Saturday marks the official start of the 2019 Atlantic Hurricane Season, and the second named storm of the year could already be developing. However, it poses no current threat to the United States.
Forecasters at the National Hurricane Center are watching a disturbance moving into the southern Bay of Campeche, labeling it as having a “medium chance” of developing into a tropical depression or storm by Monday. The system referred to by meteorologists as Invest 91, is expected to move to the west and bring heavy rain to portions of northeast Mexico over the weekend and into early next week. If Invest 91 becomes a tropical storm, it would acquire the name Barry.
Other than Invest 91, no other tropical developments are expected across the Atlantic Ocean, Caribbean Sea or Gulf of Mexico in the next five days. Upper-level winds are quite strong in most areas, which isn't unusual for this time of year and tends to prevent significant storm formation in the tropics. The first named storm of the season, Subtropical Storm Andrea, formed May 18 south of Bermuda, nearly two weeks before the official start to the season. However, it was weak and short-lived.
The more active months for tropical activity are August, September and October. Based on publicly available historical hurricane data, more than 90% of hurricanes form after July 15 and 92% of all major hurricane landfalls in the U.S. have occurred after August 15. The statistical peak of the season occurs during the second week of September.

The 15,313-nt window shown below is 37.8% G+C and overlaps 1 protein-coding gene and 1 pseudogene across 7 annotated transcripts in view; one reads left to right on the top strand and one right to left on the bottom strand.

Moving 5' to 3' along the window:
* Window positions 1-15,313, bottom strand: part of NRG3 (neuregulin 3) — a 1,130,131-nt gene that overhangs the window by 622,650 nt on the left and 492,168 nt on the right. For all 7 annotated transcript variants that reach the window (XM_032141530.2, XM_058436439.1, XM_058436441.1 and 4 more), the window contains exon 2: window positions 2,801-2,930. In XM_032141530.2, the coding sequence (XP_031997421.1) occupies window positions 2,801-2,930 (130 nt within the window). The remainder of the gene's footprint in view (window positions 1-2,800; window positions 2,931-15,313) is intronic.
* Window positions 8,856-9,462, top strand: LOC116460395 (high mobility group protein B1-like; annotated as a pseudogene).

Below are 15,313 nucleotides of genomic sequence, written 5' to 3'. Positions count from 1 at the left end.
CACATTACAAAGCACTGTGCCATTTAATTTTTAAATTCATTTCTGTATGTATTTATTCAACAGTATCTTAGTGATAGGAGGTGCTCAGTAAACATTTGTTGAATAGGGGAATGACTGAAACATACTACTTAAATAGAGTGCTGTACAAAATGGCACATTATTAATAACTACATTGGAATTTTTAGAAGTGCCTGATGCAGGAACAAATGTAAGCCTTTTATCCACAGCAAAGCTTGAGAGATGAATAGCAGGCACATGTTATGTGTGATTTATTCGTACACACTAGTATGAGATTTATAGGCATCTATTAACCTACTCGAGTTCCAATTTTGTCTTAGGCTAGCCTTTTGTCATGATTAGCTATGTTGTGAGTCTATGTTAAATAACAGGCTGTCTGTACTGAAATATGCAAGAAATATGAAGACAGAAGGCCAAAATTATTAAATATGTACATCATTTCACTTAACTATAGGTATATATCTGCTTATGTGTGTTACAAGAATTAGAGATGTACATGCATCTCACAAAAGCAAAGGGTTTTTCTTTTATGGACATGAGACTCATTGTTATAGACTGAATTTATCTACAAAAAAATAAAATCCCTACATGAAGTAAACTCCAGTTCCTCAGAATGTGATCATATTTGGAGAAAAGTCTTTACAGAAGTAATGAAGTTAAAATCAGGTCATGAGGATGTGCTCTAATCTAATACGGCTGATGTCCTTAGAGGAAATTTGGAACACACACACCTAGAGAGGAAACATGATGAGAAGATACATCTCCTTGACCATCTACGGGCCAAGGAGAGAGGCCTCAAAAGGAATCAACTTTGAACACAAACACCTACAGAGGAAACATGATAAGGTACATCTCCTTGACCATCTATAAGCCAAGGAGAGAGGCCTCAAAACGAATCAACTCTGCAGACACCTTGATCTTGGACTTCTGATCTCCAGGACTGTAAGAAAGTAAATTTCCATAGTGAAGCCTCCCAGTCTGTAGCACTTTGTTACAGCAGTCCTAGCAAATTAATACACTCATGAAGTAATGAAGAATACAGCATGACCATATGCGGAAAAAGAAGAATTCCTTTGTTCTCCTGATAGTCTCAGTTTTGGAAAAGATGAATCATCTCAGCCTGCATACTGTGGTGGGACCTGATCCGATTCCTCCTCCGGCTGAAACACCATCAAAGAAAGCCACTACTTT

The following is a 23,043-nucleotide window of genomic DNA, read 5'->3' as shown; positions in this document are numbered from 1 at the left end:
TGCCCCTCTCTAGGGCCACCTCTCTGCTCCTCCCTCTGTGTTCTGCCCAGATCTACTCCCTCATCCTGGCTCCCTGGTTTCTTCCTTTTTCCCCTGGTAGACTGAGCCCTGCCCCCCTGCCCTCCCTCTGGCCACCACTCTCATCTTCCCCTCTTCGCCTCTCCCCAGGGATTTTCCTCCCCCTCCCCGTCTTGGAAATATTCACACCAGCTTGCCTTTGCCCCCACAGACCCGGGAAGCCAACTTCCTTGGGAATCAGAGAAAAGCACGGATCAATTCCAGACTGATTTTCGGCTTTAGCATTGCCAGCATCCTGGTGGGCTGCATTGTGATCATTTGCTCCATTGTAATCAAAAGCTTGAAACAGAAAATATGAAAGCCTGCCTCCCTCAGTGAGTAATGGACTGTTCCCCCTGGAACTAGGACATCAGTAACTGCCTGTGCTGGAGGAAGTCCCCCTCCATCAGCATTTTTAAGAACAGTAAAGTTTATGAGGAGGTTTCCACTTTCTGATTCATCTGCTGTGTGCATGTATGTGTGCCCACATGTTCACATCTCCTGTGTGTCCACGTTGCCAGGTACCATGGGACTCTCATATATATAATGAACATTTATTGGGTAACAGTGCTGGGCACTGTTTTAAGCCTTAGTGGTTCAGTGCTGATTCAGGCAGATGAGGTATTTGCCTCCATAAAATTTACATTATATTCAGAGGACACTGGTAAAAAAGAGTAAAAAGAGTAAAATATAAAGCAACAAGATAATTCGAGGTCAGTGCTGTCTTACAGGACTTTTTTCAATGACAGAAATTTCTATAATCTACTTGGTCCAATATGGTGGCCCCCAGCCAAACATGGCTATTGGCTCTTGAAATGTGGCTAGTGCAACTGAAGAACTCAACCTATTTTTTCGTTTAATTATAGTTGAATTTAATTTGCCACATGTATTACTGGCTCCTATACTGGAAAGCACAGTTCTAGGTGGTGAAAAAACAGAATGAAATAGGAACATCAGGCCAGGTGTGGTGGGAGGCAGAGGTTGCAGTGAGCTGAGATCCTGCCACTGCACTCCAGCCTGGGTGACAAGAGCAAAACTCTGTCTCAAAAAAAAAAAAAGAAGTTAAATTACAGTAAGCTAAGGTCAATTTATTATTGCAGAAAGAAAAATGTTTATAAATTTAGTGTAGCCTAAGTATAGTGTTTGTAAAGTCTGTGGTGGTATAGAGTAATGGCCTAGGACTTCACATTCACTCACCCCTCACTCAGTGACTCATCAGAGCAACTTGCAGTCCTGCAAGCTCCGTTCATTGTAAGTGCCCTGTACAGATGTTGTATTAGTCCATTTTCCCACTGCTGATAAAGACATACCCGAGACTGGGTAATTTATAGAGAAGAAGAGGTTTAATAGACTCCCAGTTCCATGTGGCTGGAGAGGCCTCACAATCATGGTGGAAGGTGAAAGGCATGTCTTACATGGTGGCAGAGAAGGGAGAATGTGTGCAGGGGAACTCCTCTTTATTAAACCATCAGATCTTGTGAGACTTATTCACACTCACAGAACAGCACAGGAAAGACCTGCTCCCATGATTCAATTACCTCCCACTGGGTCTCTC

Forecasters from NOAA, the parent agency of the National Weather Service, released their annual forecast on May 23, stating that a “near average” hurricane season is most likely this year.
This year's forecast has an important caveat: There is considerable uncertainty because of competing climate factors. An El Niño, which is a cyclical warming of the Pacific Ocean that typically suppresses Atlantic Basin hurricanes, is coinciding with a period of above average water temperatures in the western Atlantic Ocean, which tends to favor increased hurricane activity. For this reason, NOAA says there is a 40% chance of near-normal hurricane season, a 30% chance of an above-normal season, and a 30% chance of a below-normal season.
NOAA's forecast is in line with most other agencies, calling for a near-normal season. The seasonal forecasts do not take into account how many storms will steer into the coastline. For example, the active 2010 hurricane season produced 12 hurricanes, none of which made a direct hit on the United States mainland. The relatively quiet 1992 hurricane season had only 4 hurricanes, but Hurricane Andrew — one of the nation's most infamous natural disasters — devastated parts of south Florida that year. For this reason, experts say it's important to prepare for every hurricane season regardless of the seasonal forecast.